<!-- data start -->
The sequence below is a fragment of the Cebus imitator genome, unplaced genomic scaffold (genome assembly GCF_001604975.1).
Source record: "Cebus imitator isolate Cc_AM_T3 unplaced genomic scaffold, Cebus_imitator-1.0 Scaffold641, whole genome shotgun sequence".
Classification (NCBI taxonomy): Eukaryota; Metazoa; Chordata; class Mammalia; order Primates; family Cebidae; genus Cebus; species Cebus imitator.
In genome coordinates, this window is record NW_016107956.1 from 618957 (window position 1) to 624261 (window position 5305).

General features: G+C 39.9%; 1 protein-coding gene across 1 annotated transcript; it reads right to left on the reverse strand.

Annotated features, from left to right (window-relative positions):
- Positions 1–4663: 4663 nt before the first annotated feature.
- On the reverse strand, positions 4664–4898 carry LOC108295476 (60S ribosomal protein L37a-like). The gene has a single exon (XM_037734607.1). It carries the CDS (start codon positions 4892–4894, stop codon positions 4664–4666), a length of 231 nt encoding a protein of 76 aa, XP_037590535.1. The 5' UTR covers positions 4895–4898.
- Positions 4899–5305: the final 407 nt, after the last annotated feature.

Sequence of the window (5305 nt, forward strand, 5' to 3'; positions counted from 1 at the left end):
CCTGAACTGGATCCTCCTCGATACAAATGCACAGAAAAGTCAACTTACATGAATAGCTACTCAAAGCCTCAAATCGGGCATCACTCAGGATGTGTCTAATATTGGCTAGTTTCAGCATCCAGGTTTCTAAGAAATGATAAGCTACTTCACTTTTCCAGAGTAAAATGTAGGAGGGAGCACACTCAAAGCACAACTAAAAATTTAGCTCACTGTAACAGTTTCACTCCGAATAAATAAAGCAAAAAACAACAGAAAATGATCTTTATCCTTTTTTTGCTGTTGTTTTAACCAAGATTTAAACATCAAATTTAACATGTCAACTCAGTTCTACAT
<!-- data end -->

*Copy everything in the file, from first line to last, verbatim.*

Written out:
The sequence below is a fragment of the Cebus imitator genome, unplaced genomic scaffold (genome assembly GCF_001604975.1).
Source record: "Cebus imitator isolate Cc_AM_T3 unplaced genomic scaffold, Cebus_imitator-1.0 Scaffold641, whole genome shotgun sequence".
Classification (NCBI taxonomy): Eukaryota; Metazoa; Chordata; class Mammalia; order Primates; family Cebidae; genus Cebus; species Cebus imitator.
In genome coordinates, this window is record NW_016107956.1 from 618957 (window position 1) to 624261 (window position 5305).

General features: G+C 39.9%; 1 protein-coding gene across 1 annotated transcript; it reads right to left on the reverse strand.

Annotated features, from left to right (window-relative positions):
- Positions 1–4663: 4663 nt before the first annotated feature.
- On the reverse strand, positions 4664–4898 carry LOC108295476 (60S ribosomal protein L37a-like). The gene has a single exon (XM_037734607.1). It carries the CDS (start codon positions 4892–4894, stop codon positions 4664–4666), a length of 231 nt encoding a protein of 76 aa, XP_037590535.1. The 5' UTR covers positions 4895–4898.
- Positions 4899–5305: the final 407 nt, after the last annotated feature.

Sequence of the window (5305 nt, forward strand, 5' to 3'; positions counted from 1 at the left end):
CCTGAACTGGATCCTCCTCGATACAAATGCACAGAAAAGTCAACTTACATGAATAGCTACTCAAAGCCTCAAATCGGGCATCACTCAGGATGTGTCTAATATTGGCTAGTTTCAGCATCCAGGTTTCTAAGAAATGATAAGCTACTTCACTTTTCCAGAGTAAAATGTAGGAGGGAGCACACTCAAAGCACAACTAAAAATTTAGCTCACTGTAACAGTTTCACTCCGAATAAATAAAGCAAAAAACAACAGAAAATGATCTTTATCCTTTTTTTGCTGTTGTTTTAACCAAGATTTAAACATCAAATTTAACATGTCAACTCAGTTCTACAT